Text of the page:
Why Some Job Seekers Get Interviews - And Others Wait by the Phone
When it comes to the job search, some people just seem to have more luck. They're the ones who get traction...they get called for interviews...things happen for them.
Why is that?
Luck isn't random. It has a funny way of knocking at the doors of those who are prepared for it. "Lucky" people are the ones who know how to look for and identify it; they're the ones who lay the necessary foundation that enables luck to pay a visit.
Some people do get a lot of interview activity...more than most. But not because they're lucky.
Here's the key: it's the referral.
Probably the most significant factor when it comes to whether or not a person's candidacy is going to go anywhere is the "inside connection."
A referral is golden, regardless of the context.
If you need to hire a contractor, which person are you more likely to call...somebody you picked at random out of the phone book, or the person a friend recommends?
Whether you're looking to hire a mechanic, a financial advisor, or a realtor, you're probably inclined to ask around and see who your circle of friends suggest. Not only will they provide you with some names, but they'll give you background information and you'll be able to ask questions.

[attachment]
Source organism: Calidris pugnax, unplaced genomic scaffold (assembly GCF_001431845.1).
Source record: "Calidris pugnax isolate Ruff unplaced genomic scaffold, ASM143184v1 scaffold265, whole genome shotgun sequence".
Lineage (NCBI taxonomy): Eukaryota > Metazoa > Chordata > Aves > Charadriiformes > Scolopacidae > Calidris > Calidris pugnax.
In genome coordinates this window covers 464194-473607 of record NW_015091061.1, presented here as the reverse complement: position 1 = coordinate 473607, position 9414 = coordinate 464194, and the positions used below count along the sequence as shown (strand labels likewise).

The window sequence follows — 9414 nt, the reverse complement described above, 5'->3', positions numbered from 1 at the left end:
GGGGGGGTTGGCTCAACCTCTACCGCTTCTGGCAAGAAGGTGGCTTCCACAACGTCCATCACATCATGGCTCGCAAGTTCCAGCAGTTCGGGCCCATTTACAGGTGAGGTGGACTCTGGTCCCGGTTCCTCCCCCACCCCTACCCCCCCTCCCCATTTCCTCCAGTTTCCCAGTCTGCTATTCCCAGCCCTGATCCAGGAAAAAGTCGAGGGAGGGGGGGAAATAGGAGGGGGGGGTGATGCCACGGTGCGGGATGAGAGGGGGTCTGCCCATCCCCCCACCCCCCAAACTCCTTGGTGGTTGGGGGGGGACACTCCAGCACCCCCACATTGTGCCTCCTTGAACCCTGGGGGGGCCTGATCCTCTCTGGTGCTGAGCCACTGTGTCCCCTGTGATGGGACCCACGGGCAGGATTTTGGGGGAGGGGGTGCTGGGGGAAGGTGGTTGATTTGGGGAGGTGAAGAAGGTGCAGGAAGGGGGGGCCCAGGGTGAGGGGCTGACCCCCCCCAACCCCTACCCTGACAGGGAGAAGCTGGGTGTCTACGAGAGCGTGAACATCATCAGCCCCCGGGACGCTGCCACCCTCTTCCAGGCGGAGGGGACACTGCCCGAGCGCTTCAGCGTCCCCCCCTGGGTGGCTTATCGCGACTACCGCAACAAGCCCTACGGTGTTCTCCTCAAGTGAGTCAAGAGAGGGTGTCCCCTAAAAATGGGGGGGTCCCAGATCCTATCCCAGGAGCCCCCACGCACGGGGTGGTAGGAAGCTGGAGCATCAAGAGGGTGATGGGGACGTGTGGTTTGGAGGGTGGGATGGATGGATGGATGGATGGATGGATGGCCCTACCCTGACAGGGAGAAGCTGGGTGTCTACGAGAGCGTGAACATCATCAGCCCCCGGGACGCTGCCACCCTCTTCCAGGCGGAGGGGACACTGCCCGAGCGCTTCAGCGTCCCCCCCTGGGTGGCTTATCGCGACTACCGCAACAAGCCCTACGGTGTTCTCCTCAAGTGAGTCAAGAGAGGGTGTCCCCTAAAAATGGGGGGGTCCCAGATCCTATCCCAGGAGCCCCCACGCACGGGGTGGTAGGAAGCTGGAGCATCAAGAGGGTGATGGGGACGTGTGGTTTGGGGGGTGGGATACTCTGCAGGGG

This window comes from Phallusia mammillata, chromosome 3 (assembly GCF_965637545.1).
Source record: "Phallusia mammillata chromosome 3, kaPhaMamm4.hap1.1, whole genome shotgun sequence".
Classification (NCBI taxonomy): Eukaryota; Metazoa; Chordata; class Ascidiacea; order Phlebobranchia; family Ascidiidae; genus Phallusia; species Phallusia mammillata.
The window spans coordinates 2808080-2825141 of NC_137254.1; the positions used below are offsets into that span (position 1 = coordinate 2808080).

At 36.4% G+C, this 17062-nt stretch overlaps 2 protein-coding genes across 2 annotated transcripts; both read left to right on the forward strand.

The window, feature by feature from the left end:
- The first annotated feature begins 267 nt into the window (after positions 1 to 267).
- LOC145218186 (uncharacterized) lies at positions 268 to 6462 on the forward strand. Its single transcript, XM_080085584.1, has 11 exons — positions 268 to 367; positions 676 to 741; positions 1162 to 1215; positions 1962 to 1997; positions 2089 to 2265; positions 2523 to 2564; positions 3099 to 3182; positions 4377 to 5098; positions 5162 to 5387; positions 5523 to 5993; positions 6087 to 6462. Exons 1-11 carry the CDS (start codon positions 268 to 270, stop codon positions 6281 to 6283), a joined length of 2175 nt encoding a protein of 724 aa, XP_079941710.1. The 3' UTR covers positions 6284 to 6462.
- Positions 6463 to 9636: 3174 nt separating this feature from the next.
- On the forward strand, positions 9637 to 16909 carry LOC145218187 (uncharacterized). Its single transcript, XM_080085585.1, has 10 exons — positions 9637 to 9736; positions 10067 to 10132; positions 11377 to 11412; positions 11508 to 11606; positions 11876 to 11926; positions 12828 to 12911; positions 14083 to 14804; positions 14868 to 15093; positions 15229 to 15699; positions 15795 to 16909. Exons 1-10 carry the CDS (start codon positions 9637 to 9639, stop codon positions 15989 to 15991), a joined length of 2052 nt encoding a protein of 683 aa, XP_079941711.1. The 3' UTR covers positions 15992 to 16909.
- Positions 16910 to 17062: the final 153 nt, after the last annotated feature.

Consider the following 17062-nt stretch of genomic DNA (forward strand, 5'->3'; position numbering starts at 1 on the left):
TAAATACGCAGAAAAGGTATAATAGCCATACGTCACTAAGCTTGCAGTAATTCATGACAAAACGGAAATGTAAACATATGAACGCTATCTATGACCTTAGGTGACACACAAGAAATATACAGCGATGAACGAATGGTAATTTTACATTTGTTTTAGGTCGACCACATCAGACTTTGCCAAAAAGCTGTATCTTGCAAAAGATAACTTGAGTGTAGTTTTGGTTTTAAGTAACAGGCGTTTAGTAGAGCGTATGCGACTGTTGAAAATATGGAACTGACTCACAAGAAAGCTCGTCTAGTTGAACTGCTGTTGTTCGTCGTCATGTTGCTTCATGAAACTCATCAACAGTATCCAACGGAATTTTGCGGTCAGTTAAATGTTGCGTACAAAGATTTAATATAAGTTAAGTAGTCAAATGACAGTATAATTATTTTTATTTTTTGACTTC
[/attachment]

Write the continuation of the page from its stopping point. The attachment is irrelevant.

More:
Same goes for the job search.
Put yourself in the hiring manager's shoes. Think about the last time you were trying to fill a position.
Which resume are you more likely to read more carefully...the blind submission, or one that a colleague forwards to you?
Which candidate's email are you more likely to follow up with...the stranger who found your name on the company website and decided to take a shot at a direct resume submission, or the person who lets you know in the first line of the message that he's sending his materials on the recommendation of one of the members of your management team?
You may be an exceptionally qualified candidate. But if you're going up against someone who's forged some kind of personal connection to the hiring manager (even if his qualifications aren't quite as strong), you'll lose every time.
You've got to get inside the company and create a direct path to the person you want to contact.
You may not know anybody there. Yet. Ask your network for help. If there are no direct connections, then start asking your circle of contacts who they know who may be able to get you inside. A friend of a friend or an acquaintance of a colleague...whatever it is, it can work...keep looking until you find that connection.
Exponentially increase your odds of getting in the door by obtaining a referral or an introduction. Your resume will almost certainly be read, which of course means you'll have a much better shot at an interview.
[Source: Rebecca Metschke | 22/04/2009, http://www.articlesbase.com]
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